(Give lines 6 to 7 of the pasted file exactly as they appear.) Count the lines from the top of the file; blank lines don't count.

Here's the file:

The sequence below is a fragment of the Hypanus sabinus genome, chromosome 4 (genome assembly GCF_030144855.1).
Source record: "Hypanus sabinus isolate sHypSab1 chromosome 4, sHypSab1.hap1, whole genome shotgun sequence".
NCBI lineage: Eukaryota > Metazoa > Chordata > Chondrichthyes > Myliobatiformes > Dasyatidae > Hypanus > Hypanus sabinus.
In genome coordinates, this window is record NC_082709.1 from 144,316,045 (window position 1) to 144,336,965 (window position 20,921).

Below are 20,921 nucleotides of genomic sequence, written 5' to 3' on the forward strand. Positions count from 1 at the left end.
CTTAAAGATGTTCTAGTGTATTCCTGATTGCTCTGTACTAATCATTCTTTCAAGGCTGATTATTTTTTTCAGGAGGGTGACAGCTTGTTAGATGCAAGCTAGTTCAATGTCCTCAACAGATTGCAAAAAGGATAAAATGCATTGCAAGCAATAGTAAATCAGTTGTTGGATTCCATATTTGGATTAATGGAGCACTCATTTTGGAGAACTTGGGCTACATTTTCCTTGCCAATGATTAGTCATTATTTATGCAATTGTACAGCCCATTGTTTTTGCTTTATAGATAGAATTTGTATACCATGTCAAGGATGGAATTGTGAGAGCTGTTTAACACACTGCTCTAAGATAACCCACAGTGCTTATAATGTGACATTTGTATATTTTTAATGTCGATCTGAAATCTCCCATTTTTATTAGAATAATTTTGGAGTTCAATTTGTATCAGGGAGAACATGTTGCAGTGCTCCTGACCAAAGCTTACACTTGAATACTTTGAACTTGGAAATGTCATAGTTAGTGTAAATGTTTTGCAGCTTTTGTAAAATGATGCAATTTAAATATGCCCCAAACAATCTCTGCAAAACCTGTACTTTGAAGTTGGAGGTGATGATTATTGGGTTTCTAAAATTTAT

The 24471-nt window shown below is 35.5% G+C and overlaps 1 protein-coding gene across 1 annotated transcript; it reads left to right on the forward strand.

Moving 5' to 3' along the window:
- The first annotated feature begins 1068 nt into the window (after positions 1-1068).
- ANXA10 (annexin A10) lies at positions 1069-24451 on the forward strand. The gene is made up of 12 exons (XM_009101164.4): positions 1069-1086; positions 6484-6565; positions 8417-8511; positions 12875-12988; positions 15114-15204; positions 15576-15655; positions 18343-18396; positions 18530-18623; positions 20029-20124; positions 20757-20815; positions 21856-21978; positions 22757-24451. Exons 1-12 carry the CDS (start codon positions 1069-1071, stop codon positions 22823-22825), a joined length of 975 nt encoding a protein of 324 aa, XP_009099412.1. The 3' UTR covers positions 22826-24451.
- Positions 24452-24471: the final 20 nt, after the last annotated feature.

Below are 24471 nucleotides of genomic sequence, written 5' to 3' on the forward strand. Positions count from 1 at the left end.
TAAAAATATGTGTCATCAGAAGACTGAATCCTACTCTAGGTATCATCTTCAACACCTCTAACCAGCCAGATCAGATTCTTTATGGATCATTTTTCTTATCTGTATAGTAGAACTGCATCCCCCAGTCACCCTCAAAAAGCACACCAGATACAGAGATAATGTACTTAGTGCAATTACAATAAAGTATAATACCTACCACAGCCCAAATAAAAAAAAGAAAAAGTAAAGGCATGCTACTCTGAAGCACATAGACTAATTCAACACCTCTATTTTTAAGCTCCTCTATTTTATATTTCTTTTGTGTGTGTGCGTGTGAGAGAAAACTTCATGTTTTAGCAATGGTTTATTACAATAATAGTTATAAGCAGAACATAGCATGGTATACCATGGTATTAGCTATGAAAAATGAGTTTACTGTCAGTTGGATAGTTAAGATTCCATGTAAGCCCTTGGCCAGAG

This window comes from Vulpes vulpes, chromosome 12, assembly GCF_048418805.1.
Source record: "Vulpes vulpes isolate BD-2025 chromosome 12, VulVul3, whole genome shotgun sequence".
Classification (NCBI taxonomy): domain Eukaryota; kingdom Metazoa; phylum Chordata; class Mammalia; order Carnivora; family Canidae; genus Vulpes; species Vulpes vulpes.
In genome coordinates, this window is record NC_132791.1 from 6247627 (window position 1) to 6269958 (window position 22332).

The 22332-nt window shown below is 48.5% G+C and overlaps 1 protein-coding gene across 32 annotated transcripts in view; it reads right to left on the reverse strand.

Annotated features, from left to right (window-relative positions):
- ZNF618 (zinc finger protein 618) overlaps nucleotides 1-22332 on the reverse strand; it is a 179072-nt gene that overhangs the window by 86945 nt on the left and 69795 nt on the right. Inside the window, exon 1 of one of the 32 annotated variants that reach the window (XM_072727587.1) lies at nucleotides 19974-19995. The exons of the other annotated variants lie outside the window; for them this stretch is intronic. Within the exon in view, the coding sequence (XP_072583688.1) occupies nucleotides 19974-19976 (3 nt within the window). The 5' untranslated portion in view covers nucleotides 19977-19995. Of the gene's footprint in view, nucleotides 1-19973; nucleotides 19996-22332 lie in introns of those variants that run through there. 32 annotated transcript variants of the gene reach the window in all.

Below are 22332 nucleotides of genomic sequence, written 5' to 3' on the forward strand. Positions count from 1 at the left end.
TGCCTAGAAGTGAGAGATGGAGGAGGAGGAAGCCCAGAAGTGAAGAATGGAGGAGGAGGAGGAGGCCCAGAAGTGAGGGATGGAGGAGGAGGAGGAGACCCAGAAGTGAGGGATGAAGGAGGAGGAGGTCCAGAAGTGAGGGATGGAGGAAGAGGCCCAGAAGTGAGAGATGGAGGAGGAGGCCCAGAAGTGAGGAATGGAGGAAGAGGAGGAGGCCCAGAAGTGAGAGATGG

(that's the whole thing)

CTTAAAGATGTTCTAGTGTATTCCTGATTGCTCTGTACTAATCATTCTTTCAAGGCTGATTATTTTTTTCAGGAGGGTGACAGCTTGTTAGATGCAAGCTAGTTCAATGTCCTCAACAGATTGCAAAAAGGATAAAATGCATTGCAAGCAATAGTAAATCAGTTGTTGGATTCCATATTTGGATTAATGGAGCACTCATTTTGGAGAACTTGGGCTACATTTTCCTTGCCAATGATTAGTCATTATTTATGCAATTGTACAGCCCATTGTTTTTGCTTTATAGATAGAATTTGTATACCATGTCAAGGATGGAATTGTGAGAGCTGTTTAACACACTGCTCTAAGATAACCCACAGTGCTTATAATGTGACATTTGTATATTTTTAATGTCGATCTGAAATCTCCCATTTTTATTAGAATAATTTTGGAGTTCAATTTGTATCAGGGAGAACATGTTGCAGTGCTCCTGACCAAAGCTTACACTTGAATACTTTGAACTTGGAAATGTCATAGTTAGTGTAAATGTTTTGCAGCTTTTGTAAAATGATGCAATTTAAATATGCCCCAAACAATCTCTGCAAAACCTGTACTTTGAAGTTGGAGGTGATGATTATTGGGTTTCTAAAATTTAT

The 24471-nt window shown below is 35.5% G+C and overlaps 1 protein-coding gene across 1 annotated transcript; it reads left to right on the forward strand.